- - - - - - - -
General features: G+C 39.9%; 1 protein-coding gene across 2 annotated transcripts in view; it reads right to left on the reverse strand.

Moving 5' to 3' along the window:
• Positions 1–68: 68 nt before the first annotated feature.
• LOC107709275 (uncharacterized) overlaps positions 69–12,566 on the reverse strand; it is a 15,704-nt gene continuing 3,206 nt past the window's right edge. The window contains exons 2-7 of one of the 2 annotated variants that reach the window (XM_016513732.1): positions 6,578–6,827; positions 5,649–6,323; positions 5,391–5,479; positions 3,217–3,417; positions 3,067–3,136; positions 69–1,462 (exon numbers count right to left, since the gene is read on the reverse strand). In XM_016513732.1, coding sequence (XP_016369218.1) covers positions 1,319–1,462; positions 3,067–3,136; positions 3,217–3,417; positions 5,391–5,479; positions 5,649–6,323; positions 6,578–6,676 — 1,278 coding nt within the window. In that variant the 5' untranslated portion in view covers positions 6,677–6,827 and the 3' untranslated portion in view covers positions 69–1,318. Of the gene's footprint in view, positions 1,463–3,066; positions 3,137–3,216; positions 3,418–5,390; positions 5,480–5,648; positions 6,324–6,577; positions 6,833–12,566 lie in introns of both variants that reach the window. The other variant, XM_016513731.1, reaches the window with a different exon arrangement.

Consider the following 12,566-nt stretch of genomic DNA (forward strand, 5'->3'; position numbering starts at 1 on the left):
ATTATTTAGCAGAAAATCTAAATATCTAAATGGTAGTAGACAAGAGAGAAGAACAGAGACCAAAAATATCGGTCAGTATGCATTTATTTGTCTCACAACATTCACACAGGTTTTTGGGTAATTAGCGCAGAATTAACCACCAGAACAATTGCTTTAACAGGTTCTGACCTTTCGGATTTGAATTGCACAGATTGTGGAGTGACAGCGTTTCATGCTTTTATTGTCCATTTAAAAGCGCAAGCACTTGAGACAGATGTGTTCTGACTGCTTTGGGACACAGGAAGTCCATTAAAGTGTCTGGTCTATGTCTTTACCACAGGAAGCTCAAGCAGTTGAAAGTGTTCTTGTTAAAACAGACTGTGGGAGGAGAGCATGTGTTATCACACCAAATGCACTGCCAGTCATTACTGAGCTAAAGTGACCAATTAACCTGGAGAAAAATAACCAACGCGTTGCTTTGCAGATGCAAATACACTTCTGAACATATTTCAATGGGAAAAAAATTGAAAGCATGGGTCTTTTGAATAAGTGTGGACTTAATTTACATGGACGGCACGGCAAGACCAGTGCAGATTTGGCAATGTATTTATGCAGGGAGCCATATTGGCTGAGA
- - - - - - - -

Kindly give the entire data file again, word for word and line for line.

General features: G+C 39.9%; 1 protein-coding gene across 2 annotated transcripts in view; it reads right to left on the reverse strand.

Moving 5' to 3' along the window:
• Positions 1–68: 68 nt before the first annotated feature.
• LOC107709275 (uncharacterized) overlaps positions 69–12,566 on the reverse strand; it is a 15,704-nt gene continuing 3,206 nt past the window's right edge. The window contains exons 2-7 of one of the 2 annotated variants that reach the window (XM_016513732.1): positions 6,578–6,827; positions 5,649–6,323; positions 5,391–5,479; positions 3,217–3,417; positions 3,067–3,136; positions 69–1,462 (exon numbers count right to left, since the gene is read on the reverse strand). In XM_016513732.1, coding sequence (XP_016369218.1) covers positions 1,319–1,462; positions 3,067–3,136; positions 3,217–3,417; positions 5,391–5,479; positions 5,649–6,323; positions 6,578–6,676 — 1,278 coding nt within the window. In that variant the 5' untranslated portion in view covers positions 6,677–6,827 and the 3' untranslated portion in view covers positions 69–1,318. Of the gene's footprint in view, positions 1,463–3,066; positions 3,137–3,216; positions 3,418–5,390; positions 5,480–5,648; positions 6,324–6,577; positions 6,833–12,566 lie in introns of both variants that reach the window. The other variant, XM_016513731.1, reaches the window with a different exon arrangement.

Consider the following 12,566-nt stretch of genomic DNA (forward strand, 5'->3'; position numbering starts at 1 on the left):
ATTATTTAGCAGAAAATCTAAATATCTAAATGGTAGTAGACAAGAGAGAAGAACAGAGACCAAAAATATCGGTCAGTATGCATTTATTTGTCTCACAACATTCACACAGGTTTTTGGGTAATTAGCGCAGAATTAACCACCAGAACAATTGCTTTAACAGGTTCTGACCTTTCGGATTTGAATTGCACAGATTGTGGAGTGACAGCGTTTCATGCTTTTATTGTCCATTTAAAAGCGCAAGCACTTGAGACAGATGTGTTCTGACTGCTTTGGGACACAGGAAGTCCATTAAAGTGTCTGGTCTATGTCTTTACCACAGGAAGCTCAAGCAGTTGAAAGTGTTCTTGTTAAAACAGACTGTGGGAGGAGAGCATGTGTTATCACACCAAATGCACTGCCAGTCATTACTGAGCTAAAGTGACCAATTAACCTGGAGAAAAATAACCAACGCGTTGCTTTGCAGATGCAAATACACTTCTGAACATATTTCAATGGGAAAAAAATTGAAAGCATGGGTCTTTTGAATAAGTGTGGACTTAATTTACATGGACGGCACGGCAAGACCAGTGCAGATTTGGCAATGTATTTATGCAGGGAGCCATATTGGCTGAGA